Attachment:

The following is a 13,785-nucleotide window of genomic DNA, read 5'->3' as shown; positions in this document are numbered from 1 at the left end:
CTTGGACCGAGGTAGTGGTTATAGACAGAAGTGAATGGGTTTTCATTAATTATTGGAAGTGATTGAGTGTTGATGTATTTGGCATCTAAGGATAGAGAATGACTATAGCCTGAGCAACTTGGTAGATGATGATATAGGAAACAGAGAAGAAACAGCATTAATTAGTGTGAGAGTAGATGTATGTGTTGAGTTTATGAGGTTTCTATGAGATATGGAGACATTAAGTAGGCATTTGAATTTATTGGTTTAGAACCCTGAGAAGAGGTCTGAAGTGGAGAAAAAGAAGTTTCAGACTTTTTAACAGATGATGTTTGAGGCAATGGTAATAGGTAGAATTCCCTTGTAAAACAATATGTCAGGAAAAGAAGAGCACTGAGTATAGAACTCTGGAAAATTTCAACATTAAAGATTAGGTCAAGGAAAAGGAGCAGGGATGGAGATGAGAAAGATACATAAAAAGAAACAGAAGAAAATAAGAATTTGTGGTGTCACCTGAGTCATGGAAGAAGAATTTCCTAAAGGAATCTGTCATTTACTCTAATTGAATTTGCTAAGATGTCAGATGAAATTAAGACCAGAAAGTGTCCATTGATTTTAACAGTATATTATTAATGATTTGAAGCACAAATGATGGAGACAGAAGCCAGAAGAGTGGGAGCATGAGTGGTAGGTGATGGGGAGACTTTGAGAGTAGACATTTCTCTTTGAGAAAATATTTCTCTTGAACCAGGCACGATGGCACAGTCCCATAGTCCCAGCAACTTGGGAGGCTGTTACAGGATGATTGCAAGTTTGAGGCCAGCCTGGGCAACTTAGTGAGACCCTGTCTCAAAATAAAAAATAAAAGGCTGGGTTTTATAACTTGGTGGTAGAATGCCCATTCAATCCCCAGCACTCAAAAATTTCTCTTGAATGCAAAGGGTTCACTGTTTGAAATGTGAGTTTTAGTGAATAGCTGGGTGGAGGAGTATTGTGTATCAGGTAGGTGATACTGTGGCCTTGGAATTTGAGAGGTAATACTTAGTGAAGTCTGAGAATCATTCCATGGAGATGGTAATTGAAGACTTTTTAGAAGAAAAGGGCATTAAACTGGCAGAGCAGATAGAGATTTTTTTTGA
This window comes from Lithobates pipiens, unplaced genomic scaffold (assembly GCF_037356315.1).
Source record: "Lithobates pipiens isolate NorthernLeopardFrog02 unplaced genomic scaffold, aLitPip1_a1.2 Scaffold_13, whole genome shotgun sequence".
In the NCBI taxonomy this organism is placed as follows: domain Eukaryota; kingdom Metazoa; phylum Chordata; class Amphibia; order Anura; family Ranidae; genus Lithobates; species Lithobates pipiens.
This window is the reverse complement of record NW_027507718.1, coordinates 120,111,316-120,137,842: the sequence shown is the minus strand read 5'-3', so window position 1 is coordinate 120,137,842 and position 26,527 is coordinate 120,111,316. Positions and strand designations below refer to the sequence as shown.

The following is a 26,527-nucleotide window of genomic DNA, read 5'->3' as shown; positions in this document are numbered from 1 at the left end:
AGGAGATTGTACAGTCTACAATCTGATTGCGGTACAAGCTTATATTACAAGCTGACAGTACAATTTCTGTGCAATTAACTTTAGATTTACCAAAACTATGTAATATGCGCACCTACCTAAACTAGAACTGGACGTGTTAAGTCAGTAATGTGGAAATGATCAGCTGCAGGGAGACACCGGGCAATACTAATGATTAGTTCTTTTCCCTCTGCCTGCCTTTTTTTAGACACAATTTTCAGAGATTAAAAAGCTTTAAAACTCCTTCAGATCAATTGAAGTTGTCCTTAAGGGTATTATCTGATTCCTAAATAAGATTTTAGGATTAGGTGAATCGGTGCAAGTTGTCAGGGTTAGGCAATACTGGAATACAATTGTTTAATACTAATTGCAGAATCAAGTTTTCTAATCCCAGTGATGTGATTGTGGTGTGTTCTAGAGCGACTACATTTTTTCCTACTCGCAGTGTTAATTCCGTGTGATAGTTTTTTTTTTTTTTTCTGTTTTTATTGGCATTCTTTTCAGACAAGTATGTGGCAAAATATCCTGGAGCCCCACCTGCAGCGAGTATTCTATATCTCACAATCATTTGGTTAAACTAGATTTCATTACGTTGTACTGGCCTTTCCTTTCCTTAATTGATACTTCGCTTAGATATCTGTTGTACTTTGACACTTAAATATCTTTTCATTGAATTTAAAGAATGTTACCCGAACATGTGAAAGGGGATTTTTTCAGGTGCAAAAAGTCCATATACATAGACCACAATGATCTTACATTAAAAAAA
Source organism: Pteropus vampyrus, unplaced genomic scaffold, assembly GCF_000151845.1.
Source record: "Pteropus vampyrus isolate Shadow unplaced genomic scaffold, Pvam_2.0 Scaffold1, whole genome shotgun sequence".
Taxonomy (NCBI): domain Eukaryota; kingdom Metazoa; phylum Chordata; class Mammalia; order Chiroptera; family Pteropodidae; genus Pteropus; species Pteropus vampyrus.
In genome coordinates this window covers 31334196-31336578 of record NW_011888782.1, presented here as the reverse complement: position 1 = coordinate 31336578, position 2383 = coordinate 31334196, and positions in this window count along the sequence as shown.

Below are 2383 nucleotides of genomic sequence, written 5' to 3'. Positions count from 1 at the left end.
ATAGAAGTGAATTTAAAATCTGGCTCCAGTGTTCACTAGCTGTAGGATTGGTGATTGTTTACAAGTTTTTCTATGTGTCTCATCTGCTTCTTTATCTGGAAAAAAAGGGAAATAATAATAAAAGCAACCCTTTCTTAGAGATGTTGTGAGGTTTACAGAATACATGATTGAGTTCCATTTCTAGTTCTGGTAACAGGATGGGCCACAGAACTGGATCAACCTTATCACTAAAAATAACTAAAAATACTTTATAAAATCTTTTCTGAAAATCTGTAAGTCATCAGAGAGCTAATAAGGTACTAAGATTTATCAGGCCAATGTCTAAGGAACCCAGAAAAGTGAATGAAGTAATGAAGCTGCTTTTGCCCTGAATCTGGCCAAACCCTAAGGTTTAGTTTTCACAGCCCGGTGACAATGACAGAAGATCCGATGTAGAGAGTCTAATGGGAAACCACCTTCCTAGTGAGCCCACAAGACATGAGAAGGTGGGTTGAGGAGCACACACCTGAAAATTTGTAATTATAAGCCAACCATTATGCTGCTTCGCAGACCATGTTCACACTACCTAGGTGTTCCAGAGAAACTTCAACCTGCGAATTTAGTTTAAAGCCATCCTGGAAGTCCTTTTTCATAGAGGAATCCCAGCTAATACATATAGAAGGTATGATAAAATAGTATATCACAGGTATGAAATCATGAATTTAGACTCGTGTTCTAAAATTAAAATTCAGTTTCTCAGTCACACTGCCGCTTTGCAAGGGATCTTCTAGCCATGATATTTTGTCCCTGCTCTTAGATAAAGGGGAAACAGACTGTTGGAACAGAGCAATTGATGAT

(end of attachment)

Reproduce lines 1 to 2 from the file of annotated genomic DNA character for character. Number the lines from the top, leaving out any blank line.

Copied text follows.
The following is a 13,785-nucleotide window of genomic DNA, read 5'->3' as shown; positions in this document are numbered from 1 at the left end:
CTTGGACCGAGGTAGTGGTTATAGACAGAAGTGAATGGGTTTTCATTAATTATTGGAAGTGATTGAGTGTTGATGTATTTGGCATCTAAGGATAGAGAATGACTATAGCCTGAGCAACTTGGTAGATGATGATATAGGAAACAGAGAAGAAACAGCATTAATTAGTGTGAGAGTAGATGTATGTGTTGAGTTTATGAGGTTTCTATGAGATATGGAGACATTAAGTAGGCATTTGAATTTATTGGTTTAGAACCCTGAGAAGAGGTCTGAAGTGGAGAAAAAGAAGTTTCAGACTTTTTAACAGATGATGTTTGAGGCAATGGTAATAGGTAGAATTCCCTTGTAAAACAATATGTCAGGAAAAGAAGAGCACTGAGTATAGAACTCTGGAAAATTTCAACATTAAAGATTAGGTCAAGGAAAAGGAGCAGGGATGGAGATGAGAAAGATACATAAAAAGAAACAGAAGAAAATAAGAATTTGTGGTGTCACCTGAGTCATGGAAGAAGAATTTCCTAAAGGAATCTGTCATTTACTCTAATTGAATTTGCTAAGATGTCAGATGAAATTAAGACCAGAAAGTGTCCATTGATTTTAACAGTATATTATTAATGATTTGAAGCACAAATGATGGAGACAGAAGCCAGAAGAGTGGGAGCATGAGTGGTAGGTGATGGGGAGACTTTGAGAGTAGACATTTCTCTTTGAGAAAATATTTCTCTTGAACCAGGCACGATGGCACAGTCCCATAGTCCCAGCAACTTGGGAGGCTGTTACAGGATGATTGCAAGTTTGAGGCCAGCCTGGGCAACTTAGTGAGACCCTGTCTCAAAATAAAAAATAAAAGGCTGGGTTTTATAACTTGGTGGTAGAATGCCCATTCAATCCCCAGCACTCAAAAATTTCTCTTGAATGCAAAGGGTTCACTGTTTGAAATGTGAGTTTTAGTGAATAGCTGGGTGGAGGAGTATTGTGTATCAGGTAGGTGATACTGTGGCCTTGGAATTTGAGAGGTAATACTTAGTGAAGTCTGAGAATCATTCCATGGAGATGGTAATTGAAGACTTTTTAGAAGAAAAGGGCATTAAACTGGCAGAGCAGATAGAGATTTTTTTTGA